I assume must composers don't go into music thinking they are going to be as great as Beethoven.
I believe there are many studies that show that if you only do something because you think you're good at it, you're likely to drop off. I imagine it's also why you're supposed to praise children for being hard working and not for being smart or talented.
Making a classical arrangement that evokes a particular expression in the listener is the job of the musician. If an AI system helps you explore the possibilities there, it's more like a studio musician that's able to improvise. You're still the person, the human, the emotional filter, that picks "This sounds right" or "This doesn't" for a particular situation. It's a judgement call. An emotional one.
An AI might be able to fake it, communicate with it, but it will never replace humans choosing the sounds that please them more than others. Humans communicate through music. It wouldn't surprise me that an AI would be able to as well. I don't think it would necessarily write emotionally strong music, not without human training.
Edit: I guess what I'm trying to say is, sure, computers might be able to make music. Ask any guy who messes with modular synthesizers. But they're a tool. The fact an AI can express itself through music is sure as hell not gonna stop me from also expressing myself. It's like arguing "Since AIs will be able to comment on Hacker News, humans won't."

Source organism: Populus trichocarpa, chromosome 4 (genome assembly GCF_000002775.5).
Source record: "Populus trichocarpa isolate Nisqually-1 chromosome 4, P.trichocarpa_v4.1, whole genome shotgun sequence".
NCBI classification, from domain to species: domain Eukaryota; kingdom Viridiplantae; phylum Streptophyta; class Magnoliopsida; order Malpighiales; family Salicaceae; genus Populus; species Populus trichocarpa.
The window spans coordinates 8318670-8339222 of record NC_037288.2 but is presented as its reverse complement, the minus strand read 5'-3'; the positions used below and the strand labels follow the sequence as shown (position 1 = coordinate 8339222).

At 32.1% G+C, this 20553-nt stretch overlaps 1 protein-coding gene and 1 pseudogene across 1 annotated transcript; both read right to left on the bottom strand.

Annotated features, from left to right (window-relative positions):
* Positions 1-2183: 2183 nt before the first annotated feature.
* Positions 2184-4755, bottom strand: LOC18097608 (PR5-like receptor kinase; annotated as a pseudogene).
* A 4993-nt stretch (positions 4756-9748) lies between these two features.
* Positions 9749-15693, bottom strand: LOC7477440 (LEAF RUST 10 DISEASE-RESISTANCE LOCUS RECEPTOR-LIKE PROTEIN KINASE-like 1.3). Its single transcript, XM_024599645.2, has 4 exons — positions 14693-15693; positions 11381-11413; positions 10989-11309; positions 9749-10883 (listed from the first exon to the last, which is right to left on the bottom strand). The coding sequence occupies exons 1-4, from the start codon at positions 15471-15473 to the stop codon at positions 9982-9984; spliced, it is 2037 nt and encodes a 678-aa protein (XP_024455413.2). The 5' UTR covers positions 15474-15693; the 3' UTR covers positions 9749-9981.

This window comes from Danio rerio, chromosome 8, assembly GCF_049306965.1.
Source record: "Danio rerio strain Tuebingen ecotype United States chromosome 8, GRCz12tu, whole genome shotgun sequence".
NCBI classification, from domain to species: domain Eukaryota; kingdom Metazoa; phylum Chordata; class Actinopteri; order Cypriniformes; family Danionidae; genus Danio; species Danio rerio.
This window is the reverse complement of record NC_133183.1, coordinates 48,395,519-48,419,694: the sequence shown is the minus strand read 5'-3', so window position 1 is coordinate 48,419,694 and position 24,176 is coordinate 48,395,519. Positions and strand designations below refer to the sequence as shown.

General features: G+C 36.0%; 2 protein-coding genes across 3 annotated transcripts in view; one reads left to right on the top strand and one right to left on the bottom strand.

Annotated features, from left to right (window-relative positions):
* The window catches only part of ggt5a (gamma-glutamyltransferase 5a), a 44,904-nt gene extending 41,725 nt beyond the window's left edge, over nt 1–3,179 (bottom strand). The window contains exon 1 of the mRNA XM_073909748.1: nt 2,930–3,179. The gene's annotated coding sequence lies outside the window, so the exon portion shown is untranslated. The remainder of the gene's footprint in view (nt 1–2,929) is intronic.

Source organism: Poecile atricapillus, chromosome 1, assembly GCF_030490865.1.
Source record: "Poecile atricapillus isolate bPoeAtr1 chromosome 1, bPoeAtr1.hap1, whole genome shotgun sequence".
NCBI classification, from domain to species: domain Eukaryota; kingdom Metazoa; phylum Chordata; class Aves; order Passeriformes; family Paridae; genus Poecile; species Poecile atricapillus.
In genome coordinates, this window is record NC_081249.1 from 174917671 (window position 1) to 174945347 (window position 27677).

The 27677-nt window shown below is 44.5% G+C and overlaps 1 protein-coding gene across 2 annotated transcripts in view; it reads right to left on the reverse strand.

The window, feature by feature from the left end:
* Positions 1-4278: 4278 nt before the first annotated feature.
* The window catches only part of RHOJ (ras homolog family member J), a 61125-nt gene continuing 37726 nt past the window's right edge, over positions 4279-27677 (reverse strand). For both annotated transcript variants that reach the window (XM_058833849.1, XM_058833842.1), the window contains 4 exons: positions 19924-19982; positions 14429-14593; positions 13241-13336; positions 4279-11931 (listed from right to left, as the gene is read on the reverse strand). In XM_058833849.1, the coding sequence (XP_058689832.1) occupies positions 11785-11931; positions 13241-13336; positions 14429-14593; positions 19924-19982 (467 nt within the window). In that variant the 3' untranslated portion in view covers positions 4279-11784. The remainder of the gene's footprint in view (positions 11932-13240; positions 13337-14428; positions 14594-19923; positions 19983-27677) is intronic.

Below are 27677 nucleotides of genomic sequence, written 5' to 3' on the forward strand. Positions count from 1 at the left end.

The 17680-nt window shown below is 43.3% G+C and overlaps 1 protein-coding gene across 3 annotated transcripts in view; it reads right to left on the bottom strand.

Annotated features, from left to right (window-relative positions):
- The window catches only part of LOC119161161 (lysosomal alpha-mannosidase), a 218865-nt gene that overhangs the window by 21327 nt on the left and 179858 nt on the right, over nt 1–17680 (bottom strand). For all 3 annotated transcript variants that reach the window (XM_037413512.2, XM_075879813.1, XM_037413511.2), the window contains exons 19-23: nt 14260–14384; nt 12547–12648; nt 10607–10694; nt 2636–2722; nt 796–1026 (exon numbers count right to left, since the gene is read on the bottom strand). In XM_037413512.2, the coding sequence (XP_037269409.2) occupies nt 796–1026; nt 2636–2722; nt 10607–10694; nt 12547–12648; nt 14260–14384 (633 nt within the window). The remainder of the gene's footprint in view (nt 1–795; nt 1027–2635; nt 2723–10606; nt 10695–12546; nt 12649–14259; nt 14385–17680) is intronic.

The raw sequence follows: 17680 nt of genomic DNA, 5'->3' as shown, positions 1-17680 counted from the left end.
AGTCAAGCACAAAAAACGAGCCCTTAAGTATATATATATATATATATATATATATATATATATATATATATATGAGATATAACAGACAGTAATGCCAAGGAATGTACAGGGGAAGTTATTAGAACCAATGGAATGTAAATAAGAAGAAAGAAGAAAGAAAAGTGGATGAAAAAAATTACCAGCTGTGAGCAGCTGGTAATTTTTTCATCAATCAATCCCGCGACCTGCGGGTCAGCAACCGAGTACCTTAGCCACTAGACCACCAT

I'm not so sure. I often go into threads on HN and realize that every idea I could come up with on the subject has already been expressed better than I could do it, with greater expertise, and cited sources. I don't comment in those threads. If AI bots could populate a thread with every likely human thought and argue it with depth and sophistication in a well reasoned, yet carefully approachable and well-explained way, well then... again I don't think I'd feel like I would be adding much value by participating.
What distinguishes music written by AI from music made from humans? I have a story to tell. If the AI has a story to tell, one that speaks to our human emotions, it might make good music. But the point is to communicate. Even if you take, for example, someone else's words, fit them to a different model in a different field, viewpoint... You might get interesting things. You could make a cover of someone else's song, with your twist. Adding your emotion to the melting pot. AIs might be good at that, just like that, but only through communicating. Just like us. We have no idea whether they'll be better than us at doing it, or merely equivalent. We have no idea what is lossy in our sharing of mental models. Perhaps it is an unsolvable problem, which we will find out in the same way we found out about Gödel's Incompleteness.
It seems to me like we fail to understand how unique we are. We are in a unique position to shape what comes after us, and we are blind to how much we unconsciously select for things. We have an innate mental model of "humanity" we are trying to transmit to machines, and I am not sure we fully grasp it well enough to make sure we are creating something like us. We fail to do it properly to humans, sometimes, who actually do share most of our instincts and habits. Something entirely different from us? Color me skeptical.